Case Study

The PREMAND Project: Preventing Maternal and Neonatal Deaths in Northern Ghana

The PREMAND project funded by USAID and implemented in partnership with the University of Michigan Medical School, the Navrongo Health Research Center, USAID-Ghana, and Ghana Health Services worked to understand the social and cultural factors that may contribute to the deaths and near-death recoveries of mothers and babies in four districts (Sissala East, Kassana Nankana West, East Mamprusi, Kassena Nankana East) in Northern Ghana. 

2017 - 2018 Build Health

The Problem

Pregnancy and childbirth pose a significant risk to mothers and babies in low- and middle-income countries (LMICs). Nearly 300,000 women die each year from pregnancy-related causes. 3 million babies die within a month of being born. While Ghana has better health indicators than many of its West African neighbors, it faces significant challenges in improving maternal and newborn health.

PREMAND is focused on three simple concepts:

1) Until we can see where mothers and infants are dying and falling ill, we can’t effectively focus prevention efforts.

2) Prevention efforts need to address social and cultural factors that may affect whether an illness is recognized early, whether care is sought, and what type of care is sought.

3) Communities know best: if given the knowledge and tools, communities have the potential to devise their own, innovative solutions to maternal and neonatal health challenges.

“We saw … that people outside our community were interested in our welfare and had even taken their time to study it very well.”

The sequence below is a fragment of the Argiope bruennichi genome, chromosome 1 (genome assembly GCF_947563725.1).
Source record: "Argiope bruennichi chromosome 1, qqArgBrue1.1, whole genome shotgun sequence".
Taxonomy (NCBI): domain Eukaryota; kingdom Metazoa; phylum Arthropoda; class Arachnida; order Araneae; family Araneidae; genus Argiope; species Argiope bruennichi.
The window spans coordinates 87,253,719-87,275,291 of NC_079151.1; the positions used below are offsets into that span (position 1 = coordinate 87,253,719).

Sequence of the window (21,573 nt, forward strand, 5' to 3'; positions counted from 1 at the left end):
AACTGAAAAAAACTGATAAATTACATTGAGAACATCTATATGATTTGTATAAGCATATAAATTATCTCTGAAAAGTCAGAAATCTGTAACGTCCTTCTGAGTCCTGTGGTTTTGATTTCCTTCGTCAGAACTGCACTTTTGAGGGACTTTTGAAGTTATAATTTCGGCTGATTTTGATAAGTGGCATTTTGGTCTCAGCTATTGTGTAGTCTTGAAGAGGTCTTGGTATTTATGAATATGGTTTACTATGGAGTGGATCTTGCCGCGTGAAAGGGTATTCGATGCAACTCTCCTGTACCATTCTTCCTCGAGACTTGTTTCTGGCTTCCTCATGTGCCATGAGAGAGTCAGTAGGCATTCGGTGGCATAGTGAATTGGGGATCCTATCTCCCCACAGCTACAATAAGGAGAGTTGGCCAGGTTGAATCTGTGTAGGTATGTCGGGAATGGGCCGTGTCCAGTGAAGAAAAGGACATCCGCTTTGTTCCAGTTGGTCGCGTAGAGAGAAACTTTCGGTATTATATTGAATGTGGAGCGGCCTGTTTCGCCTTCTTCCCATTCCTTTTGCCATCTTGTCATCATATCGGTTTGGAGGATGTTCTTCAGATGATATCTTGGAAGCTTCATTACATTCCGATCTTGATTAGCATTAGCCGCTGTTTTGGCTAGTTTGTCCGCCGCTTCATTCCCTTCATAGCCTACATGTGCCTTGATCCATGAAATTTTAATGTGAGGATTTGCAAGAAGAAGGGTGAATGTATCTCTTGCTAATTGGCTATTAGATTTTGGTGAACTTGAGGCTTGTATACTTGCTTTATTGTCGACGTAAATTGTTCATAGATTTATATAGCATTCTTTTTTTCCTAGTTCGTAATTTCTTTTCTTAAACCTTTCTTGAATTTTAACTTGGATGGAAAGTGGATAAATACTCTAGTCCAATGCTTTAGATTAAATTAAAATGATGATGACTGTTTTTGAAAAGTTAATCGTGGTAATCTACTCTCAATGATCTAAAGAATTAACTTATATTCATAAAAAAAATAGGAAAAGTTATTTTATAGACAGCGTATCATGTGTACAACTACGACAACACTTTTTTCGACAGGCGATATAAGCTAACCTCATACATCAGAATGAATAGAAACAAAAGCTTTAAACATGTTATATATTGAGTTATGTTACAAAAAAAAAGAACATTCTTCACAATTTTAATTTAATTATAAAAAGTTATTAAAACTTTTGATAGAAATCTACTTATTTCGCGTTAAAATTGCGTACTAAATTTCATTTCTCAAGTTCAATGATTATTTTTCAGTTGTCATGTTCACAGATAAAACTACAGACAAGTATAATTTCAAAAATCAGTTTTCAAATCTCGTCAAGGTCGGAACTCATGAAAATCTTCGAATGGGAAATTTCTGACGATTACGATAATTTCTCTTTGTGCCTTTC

Gbangu PREMAND Innovation Site Committee member

Qualitative Data for Quantitative Results

From the data collected via in-person ‘social autopsy’ interviews, Development Gateway developed a mapping tool designed to highlight the interactions of social, cultural, and geographic factors in contributing to maternal and neonatal health outcomes. The map allows the user to see project districts that illustrate areas with high concentrations of adverse outcomes and the patterns associated with these events. The flexible PREMAND tool has been adapted to serve a range of users: from district health policymakers to local community leaders. It serves to effectively translate highly technical research data into an easily-understandable map, to make this information approachable and usable by decision-makers at all levels. 

The PREMAND Mapping Portal

Focus on Data Privacy

What’s the best way to visualize this sensitive data? The platform also prioritizes data privacy and security of individuals, and uses an algorithm that “fuzzes” location of events, to protect the privacy of mothers and babies. Data was collected with an anonymized number that was never personally identifiable.

Why the PREMAND Project and Mapping Portal?

PREMAND aims to change the way we think about maternal and neonatal health – to help communities, care providers, policy makers, and the donor community to push beyond understanding mere clinical causes of death, to really understanding factors that lead to delays in care seeking, and limit the ability for mothers and babies to receive the care they need.